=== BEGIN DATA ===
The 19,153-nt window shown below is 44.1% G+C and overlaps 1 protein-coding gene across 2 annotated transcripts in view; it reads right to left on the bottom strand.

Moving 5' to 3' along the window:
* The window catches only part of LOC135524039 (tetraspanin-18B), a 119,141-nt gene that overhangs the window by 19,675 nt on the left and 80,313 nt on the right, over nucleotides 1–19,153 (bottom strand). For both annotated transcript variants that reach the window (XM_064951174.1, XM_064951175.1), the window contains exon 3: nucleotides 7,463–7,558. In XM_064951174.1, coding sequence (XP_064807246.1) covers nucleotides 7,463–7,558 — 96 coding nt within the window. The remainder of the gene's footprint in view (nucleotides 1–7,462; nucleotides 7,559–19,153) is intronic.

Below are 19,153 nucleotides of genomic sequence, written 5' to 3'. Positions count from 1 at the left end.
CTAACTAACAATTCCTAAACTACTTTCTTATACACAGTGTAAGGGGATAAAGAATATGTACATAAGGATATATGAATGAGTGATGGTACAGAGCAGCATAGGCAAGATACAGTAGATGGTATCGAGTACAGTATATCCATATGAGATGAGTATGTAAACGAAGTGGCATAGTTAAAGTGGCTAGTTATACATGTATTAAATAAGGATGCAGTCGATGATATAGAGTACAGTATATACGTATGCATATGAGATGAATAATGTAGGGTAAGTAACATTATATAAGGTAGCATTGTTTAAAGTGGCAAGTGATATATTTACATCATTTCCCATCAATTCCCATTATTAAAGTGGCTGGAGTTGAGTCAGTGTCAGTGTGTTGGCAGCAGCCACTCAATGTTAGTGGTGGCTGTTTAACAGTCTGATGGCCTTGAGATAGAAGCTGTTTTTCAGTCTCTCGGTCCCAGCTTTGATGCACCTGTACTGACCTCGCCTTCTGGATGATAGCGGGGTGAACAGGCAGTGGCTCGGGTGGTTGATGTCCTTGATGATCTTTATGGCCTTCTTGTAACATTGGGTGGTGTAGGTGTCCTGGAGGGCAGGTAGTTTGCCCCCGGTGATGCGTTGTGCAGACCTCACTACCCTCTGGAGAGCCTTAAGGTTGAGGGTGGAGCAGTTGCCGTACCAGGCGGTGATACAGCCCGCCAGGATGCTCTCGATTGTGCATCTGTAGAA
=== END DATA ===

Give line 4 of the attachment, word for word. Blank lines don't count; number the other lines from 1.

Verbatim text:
Below are 19,153 nucleotides of genomic sequence, written 5' to 3'. Positions count from 1 at the left end.